arrogantly and traiterously demanded to haue the gouer'nance of our person, the keeping of the Tower, and the ‘placing of our Counsailers.”

“Now louing subiects," continued the Queen, “what I 6am ye right wel know. I am your Queen, to whom at my • coronation, when I was wedded to the Realme and lawes of “the same (the spousall ring whereof I haue on my finger,

• which neuer hitherto was, nor hereafter shall be, left off) you promised your allegiance and obedience vnto me.

After an appeal to their sense of duty as subjects, her Majesty proceeded to say: “As concerning the mariage, ye

shal vnderstande that I enterprised not the doing thereof ' without aduice, and that by the aduice of al our priuy

council, who so considered and wayed the great commodities that might insue thereof that they not only

thought it very honorable, but also expedient, both for the . welth of the realme, and also of you

subiectes." And after further declaring that in this matter she was not following her own self-will, she added : “ Certainly, if I either did thinke or know that this mariage were to the

hurt of any of you my commons, or to the impeachment of 'any part or parcel of the roial state of this realme of England I woulde neuer consent thereunto, neither woulde Ieuer 'mary while I lived. And in the worde of a Queene I pro'mise you that if it shal not probably appear to al the nobility

and commons in the high court of parliament, that this 'mariage shal be for the high benefit and commodity of al the whole realm, then I will abstaine from mariage while I liue.”ı

This view of the “ Spanish cloak” concealing other views and purposes is taken by the principal historian of Wyatt's rebellion', who tells us :

1 Fox, vol. ii. p. 1289. Ed. 1596.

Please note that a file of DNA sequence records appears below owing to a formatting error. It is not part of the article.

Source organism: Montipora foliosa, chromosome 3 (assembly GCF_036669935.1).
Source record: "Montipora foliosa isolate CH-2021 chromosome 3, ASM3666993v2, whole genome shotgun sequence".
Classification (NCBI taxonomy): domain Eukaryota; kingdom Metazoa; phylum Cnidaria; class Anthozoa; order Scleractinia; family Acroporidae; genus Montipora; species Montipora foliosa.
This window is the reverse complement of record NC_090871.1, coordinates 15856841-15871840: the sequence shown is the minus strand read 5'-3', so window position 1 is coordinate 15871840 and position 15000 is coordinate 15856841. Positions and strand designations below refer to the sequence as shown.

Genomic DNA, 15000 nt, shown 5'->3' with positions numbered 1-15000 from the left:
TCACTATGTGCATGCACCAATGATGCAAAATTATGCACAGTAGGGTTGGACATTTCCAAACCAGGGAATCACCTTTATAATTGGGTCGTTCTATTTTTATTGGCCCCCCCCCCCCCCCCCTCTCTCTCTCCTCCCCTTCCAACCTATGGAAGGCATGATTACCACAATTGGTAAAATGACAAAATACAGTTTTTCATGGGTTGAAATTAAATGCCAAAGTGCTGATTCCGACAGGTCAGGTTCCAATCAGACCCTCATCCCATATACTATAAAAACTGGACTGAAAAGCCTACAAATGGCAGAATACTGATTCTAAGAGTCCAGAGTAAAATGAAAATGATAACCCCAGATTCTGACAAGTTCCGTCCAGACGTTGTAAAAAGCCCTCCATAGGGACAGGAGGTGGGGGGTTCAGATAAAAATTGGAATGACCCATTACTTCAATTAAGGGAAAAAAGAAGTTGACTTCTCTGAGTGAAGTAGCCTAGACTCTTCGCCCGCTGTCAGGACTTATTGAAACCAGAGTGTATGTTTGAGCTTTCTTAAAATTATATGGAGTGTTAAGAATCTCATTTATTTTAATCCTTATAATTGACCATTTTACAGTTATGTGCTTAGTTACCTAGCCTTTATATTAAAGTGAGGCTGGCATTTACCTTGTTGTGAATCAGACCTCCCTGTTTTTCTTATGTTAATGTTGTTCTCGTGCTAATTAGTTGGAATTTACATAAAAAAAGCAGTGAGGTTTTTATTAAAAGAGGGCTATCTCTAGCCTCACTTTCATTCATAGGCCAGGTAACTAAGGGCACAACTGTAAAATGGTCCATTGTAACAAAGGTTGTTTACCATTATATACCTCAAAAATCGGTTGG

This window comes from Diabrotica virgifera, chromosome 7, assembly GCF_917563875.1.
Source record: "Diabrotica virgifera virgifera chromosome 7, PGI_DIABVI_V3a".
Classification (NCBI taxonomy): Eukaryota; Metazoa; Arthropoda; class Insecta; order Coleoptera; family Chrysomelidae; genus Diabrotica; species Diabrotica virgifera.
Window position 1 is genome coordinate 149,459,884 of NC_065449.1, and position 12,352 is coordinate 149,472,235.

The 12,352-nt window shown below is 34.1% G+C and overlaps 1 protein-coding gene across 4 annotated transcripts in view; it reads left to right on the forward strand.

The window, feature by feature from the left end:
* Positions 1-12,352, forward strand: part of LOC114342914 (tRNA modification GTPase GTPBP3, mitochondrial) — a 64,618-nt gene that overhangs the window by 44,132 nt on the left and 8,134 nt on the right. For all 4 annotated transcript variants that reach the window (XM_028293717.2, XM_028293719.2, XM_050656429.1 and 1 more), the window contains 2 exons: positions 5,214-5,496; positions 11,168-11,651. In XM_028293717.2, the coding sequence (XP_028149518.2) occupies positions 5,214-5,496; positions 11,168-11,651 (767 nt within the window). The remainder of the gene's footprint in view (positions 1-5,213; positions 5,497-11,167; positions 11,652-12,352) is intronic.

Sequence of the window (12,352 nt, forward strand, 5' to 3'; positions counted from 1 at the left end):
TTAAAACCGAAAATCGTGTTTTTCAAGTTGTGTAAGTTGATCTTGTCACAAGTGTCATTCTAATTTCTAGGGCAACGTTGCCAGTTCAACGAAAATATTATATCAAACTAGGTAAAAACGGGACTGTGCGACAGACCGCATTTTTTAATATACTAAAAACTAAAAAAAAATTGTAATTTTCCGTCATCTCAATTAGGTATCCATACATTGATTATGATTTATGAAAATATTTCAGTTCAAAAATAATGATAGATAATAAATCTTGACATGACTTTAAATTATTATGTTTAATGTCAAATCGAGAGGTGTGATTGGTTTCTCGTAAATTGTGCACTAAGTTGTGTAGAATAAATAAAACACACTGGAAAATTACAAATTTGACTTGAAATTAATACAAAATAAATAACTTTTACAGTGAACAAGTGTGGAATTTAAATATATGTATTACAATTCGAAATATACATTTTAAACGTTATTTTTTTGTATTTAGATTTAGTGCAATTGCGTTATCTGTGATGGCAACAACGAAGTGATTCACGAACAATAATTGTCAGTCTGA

The full title of the work from which I extract is, “ The historie of • Wyates rebellion, with the order and maner of resisting the same, wherunto in the ende is added an earnest conference with the degenerate and sedicious rebelles for the serche of the cause of their daily disorder. Made and compyled by John Proctor. Mense Ianuarii, Anno '1555.” It was Imprynted at London by Robert Caly within the precincte of the late dissolued house of the graye Freers, now conuerted to an Hospitall, called Christes Hospitall : The x. day of January 1555." Small 8vo, b. 1., containing N, the two last leaves blank. There is some account of the book in Brydge’s Censura Literaria, (Vol. IV. p. 389,) where it is said, “ Proctor was schoolmaster of the free school at Tun. bridge, and from his vicinity to the scene of action must have had greater opportunity of knowing the particulars of the rebellion than many others.” This is I suppose grounded on Anthony à Wood's account, Athene, Vol. I. p. 235. Lowndes, after mentioning several copies which have been sold (from the imperfect Roxburghe for 21. 168. to Mr. Bindley's at 97.,) says, “ According to Hearne, This rare book was much made use of by Ralph Holinshed in his Chronicle. It was always reckoned a book of great authority by such as are impartial and are well versed in English history.”Bibliogr. Man. in v. Proctor,